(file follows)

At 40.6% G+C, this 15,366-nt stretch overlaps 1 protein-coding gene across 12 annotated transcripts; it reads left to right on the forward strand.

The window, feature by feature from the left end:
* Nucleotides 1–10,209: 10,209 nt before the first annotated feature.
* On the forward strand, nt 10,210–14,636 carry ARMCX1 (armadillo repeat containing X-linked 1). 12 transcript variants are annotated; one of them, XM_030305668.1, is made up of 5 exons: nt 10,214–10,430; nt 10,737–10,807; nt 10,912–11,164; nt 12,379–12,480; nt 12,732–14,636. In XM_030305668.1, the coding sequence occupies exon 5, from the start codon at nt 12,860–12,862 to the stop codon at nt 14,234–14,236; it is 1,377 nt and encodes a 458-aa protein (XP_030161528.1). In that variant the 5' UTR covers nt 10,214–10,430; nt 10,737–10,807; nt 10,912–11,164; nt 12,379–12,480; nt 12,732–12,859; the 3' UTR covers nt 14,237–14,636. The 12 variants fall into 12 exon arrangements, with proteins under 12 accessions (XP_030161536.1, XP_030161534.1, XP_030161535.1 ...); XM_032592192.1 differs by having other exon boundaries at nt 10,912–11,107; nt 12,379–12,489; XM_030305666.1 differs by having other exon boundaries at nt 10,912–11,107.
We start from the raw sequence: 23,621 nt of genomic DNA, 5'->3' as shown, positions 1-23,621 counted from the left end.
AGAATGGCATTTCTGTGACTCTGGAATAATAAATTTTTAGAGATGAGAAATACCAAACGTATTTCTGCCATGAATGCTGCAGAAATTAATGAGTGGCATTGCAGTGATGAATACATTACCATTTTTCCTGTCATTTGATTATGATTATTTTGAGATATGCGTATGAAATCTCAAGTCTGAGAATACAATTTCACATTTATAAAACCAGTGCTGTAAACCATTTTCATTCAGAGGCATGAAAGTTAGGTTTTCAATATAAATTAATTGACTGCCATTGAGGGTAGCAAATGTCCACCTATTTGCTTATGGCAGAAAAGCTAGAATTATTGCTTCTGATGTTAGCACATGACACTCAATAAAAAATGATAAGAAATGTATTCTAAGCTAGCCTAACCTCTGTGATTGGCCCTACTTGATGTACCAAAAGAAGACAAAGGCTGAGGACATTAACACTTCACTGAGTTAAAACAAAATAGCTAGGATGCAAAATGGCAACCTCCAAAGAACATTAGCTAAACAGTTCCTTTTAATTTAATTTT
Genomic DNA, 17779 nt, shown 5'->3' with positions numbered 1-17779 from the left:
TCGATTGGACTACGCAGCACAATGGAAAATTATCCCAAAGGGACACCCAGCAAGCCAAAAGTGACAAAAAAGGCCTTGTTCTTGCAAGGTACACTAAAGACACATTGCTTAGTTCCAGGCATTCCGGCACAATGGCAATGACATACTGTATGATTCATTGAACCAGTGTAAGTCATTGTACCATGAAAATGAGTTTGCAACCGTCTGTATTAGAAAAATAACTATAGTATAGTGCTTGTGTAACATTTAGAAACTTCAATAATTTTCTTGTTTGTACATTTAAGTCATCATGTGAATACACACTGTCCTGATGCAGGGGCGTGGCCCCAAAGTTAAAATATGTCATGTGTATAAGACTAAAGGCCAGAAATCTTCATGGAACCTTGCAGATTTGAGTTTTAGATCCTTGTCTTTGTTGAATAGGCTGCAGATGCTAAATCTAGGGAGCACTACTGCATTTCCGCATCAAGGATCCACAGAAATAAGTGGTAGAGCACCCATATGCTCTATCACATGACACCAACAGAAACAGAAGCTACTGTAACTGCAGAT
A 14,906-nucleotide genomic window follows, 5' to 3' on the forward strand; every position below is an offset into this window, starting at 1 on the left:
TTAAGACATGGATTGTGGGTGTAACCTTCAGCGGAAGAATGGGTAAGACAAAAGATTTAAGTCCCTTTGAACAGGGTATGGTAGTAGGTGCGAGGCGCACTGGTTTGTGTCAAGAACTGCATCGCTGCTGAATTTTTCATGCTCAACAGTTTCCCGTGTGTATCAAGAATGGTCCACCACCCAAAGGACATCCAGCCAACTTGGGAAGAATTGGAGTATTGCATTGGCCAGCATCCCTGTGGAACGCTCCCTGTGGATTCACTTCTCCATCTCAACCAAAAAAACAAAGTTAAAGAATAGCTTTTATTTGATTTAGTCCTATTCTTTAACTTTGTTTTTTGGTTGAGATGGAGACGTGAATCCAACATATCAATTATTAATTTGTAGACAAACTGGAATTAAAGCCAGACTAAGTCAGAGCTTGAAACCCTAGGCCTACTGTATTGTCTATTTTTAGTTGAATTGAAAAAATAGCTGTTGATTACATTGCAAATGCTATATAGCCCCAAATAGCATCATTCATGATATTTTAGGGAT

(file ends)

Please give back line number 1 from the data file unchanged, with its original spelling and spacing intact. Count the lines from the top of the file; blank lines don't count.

At 40.6% G+C, this 15,366-nt stretch overlaps 1 protein-coding gene across 12 annotated transcripts; it reads left to right on the forward strand.